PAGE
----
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ocellus

[oh-sel-uh s] /oʊˈsɛl əs/
noun, plural ocelli
[oh-sel-ahy] /oʊˈsɛl aɪ/ (Show IPA)
1.
a type of simple eye common to invertebrates, consisting of retinal cells, pigments, and nerve fibers.
2.
an eyelike spot, as on a peacock feather.
Origin
1810-1820
1810-20; < Latin: little eye, diminutive of oculus eye; see -elle
Dictionary.com Unabridged
Based on the Random House Dictionary, © Random House, Inc. 2014.
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British Dictionary definitions for ocelli

ocellus

/ɒˈsɛləs/
noun (pl) -li (-laɪ)
1.
the simple eye of insects and some other invertebrates, consisting basically of light-sensitive cells
2.
any eyelike marking in animals, such as the eyespot on the tail feather of a peacock
3.
(botany)
  1. an enlarged discoloured cell in a leaf
  2. a swelling on the sporangium of certain fungi
Derived Forms
ocellar, adjective
ocellate (ˈɒsɪˌleɪt), ocellated (ˈɒsɪˌleɪtɪd) adjective
ocellation, noun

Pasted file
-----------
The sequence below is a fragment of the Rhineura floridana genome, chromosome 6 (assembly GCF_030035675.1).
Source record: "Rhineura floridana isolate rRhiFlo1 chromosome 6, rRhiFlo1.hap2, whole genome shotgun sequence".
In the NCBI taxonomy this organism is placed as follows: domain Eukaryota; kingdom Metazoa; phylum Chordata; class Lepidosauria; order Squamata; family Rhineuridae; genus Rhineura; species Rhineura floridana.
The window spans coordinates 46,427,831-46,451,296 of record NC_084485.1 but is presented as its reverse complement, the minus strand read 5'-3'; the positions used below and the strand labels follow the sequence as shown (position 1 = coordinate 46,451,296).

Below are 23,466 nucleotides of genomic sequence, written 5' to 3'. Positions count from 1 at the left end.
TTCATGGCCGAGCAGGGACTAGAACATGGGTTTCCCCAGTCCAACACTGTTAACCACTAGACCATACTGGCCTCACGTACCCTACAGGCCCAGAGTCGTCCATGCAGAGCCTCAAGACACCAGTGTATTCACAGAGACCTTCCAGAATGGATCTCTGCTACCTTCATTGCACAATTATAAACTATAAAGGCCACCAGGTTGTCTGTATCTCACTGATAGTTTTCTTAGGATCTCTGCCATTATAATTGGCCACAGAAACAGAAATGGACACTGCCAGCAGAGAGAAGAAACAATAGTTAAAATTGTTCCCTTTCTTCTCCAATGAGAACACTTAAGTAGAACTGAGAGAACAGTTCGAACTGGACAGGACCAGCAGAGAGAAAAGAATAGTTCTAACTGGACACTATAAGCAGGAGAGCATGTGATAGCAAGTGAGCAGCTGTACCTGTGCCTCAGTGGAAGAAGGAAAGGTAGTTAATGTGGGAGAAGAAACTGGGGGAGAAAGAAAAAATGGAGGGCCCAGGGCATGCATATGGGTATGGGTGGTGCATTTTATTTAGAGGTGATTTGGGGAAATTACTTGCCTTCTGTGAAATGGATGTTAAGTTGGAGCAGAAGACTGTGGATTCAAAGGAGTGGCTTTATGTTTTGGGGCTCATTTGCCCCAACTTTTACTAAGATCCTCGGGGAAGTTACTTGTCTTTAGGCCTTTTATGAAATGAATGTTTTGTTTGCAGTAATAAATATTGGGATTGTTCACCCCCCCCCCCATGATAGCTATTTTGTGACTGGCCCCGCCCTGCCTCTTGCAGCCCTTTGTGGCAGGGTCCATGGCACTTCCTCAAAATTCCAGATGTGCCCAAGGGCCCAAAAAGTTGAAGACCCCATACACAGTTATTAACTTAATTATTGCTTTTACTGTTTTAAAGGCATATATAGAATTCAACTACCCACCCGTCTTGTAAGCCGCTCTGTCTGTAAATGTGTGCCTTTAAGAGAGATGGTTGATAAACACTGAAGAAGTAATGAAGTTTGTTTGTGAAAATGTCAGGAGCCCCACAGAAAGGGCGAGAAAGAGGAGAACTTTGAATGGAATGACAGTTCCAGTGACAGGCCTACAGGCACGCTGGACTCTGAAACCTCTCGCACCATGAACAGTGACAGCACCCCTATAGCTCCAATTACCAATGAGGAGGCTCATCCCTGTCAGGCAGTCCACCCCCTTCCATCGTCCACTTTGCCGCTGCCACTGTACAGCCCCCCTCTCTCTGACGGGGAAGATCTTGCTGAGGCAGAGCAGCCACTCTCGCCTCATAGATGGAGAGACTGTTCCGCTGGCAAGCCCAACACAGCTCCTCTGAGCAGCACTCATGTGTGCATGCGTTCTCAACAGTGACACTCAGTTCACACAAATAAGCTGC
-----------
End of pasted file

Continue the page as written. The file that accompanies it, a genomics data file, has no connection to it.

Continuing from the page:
Word Origin
C19: via New Latin from Latin: small eye, from oculus eye
Collins English Dictionary - Complete & Unabridged 2012 Digital Edition
© William Collins Sons & Co. Ltd. 1979, 1986 © HarperCollins
Publishers 1998, 2000, 2003, 2005, 2006, 2007, 2009, 2012
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ocelli in Science
ocellus
  (ō-sěl'əs)   
Plural ocelli (ō-sěl'ī')
  1. A small, simple eye or eyespot, found in many invertebrates.

  2. A marking that resembles an eye, as on the wings of some butterflies.


The American Heritage® Science Dictionary
Copyright © 2002. Published by Houghton Mifflin. All rights reserved.
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